JLP IN LEAD
PNP trailing 13%; most older voters go green
The ruling Jamaica Labour Party (JLP) would retain power if a general election were to be called today, widening its advantage over the Opposition People’s National Party (PNP) and strengthening its influence over key demographic groups, including young voters.
But even among more mature voters 45 and older, once the backbone of political dominance, the PNP has ceded ground to the Labourites.
Amid an increase in voter apathy, the PNP is trailing the Andrew Holness-led JLP by 13 percentage points, losing sway even in its traditional stronghold of Westmoreland that turned green in the electoral tsunami of 2020 that saw the Labourites winning 49 of 63 seats.
An RJRGLEANER-commissioned Don Anderson poll revealed that 31 per cent of electors would mark their ballot for the JLP, while 18 per cent said they would vote for the PNP.
The grim data dovetail with the findings of other Anderson polls showing Opposition Leader Mark Golding and his party behind Holness and the JLP – results that may weigh heavily on the PNP president heading into the party’s 84th Annual Conference this weekend.
Anderson, CEO of Market Research Services Limited, said the JLP has a lead over the PNP despite reduced ratings for the Government and marginally increased rankings for the Opposition.
“What this represents for the Jamaica Labour Party is a five-percentage-point increase over the 2021 data, where they were at 26 percentage points, but a one-percentage-point increase for the People’s National Party from 17 percentage points to 18 percentage points. The gap has actually widened between 2021 and 2022,” he said.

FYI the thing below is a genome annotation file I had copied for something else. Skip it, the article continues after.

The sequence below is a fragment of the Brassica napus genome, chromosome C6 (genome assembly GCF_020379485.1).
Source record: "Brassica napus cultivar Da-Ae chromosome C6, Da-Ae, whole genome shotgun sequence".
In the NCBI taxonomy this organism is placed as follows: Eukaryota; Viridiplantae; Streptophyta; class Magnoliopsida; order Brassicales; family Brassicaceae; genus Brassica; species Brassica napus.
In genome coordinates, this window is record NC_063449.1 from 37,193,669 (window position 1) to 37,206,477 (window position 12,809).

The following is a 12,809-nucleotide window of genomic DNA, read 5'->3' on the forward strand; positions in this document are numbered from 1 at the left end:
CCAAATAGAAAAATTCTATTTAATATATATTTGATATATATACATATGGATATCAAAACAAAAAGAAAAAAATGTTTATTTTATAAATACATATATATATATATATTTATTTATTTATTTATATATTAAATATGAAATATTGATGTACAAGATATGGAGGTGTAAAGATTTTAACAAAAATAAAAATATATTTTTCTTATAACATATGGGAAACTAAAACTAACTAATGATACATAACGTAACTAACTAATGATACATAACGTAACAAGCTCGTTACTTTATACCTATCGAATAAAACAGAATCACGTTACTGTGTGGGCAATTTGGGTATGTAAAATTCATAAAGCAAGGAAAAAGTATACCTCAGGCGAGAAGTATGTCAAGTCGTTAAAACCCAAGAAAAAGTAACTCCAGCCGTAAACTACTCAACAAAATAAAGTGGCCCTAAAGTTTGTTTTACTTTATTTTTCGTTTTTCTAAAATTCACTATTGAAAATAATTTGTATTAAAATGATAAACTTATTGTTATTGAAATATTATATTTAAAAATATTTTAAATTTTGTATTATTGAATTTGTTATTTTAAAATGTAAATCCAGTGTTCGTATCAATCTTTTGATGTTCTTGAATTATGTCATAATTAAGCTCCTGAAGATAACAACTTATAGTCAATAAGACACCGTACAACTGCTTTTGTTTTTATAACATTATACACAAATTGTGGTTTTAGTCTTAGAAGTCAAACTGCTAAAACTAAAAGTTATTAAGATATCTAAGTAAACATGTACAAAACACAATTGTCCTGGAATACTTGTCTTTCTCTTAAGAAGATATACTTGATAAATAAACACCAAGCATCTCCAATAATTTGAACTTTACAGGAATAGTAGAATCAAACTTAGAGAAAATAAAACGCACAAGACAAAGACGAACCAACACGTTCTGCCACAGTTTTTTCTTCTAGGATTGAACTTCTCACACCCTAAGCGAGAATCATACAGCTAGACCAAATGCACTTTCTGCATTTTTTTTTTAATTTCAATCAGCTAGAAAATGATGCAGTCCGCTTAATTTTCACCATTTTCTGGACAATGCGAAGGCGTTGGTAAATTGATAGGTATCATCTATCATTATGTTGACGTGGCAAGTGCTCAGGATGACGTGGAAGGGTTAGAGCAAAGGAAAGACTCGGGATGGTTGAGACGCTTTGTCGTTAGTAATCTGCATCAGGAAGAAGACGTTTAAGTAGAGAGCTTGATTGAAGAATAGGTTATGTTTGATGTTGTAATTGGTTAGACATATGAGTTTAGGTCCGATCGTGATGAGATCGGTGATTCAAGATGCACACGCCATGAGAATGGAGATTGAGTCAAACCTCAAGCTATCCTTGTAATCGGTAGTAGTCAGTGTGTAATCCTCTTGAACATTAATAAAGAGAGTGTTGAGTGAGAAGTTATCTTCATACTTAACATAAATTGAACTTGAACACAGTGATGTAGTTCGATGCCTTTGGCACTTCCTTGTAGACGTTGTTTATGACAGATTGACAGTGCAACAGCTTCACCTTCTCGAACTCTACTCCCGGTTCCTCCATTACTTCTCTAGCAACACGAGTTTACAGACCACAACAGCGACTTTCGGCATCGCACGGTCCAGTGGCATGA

The pollster said that the PNP’s strongest support is among older people aged 45 to 55, who account for 25 per cent.
“They have been able to maintain that, but by the same token, the gap between themselves and the Jamaica Labour Party among the older voters is four percentage points in favour of the JLP, compared to 13 percentage points overall,” he explained.
The JLP has 29 per cent of people backing the party in the 45-55 age group, but support for the party is highest among 25- to 34-year-olds.
Among voters older than 55, the JLP leads the PNP 29 per cent to 24 per cent. Twenty-eight per cent in that cohort said they would not vote while 19 per cent said they were not sure.
Anderson reported that the JLP is attracting far more young voters than the PNP, as 11 per cent of respondents aged 18 to 24 said they would vote for the PNP compared to 32 per cent who are in favour of the JLP.
“Among the upper income groups, 13 per cent would support the PNP compared to 42 per cent who would support the JLP. PNP is very competitive among the older age groups and definitely not competitive among the younger age group,” Anderson said.
The poll was conducted between July 16 and July 25 among 1,113 Jamaicans of voting age. The margin of error is plus or minus three per cent.
By parish, the JLP is dominant in St James, Westmoreland, Manchester, and St Mary, and is strong in St Ann and St Thomas.
On the other hand, the PNP took the lead in St Elizabeth and is competitive in Kingston and St Andrew, Hanover, Trelawny, Portland, Clarendon, and St Catherine.
Though more Jamaicans are in favour of the JLP rather than the PNP, 34 per cent of respondents said they would not vote – an increase of three percentage points in the last year.
Fewer Jamaicans said they were not sure who to vote for – a decline from 26 per cent last year to 17 per cent in the latest poll.
Anderson said that voter apathy is highest among Jamaicans aged 18 to 24, with 40 per cent indicating that they would not vote or were not sure who they would vote for.
“When you compute those two, you will find that still, the majority of persons who were interviewed are of the opinion that it is either not worth voting or they cannot see the benefit in voting,” Anderson said.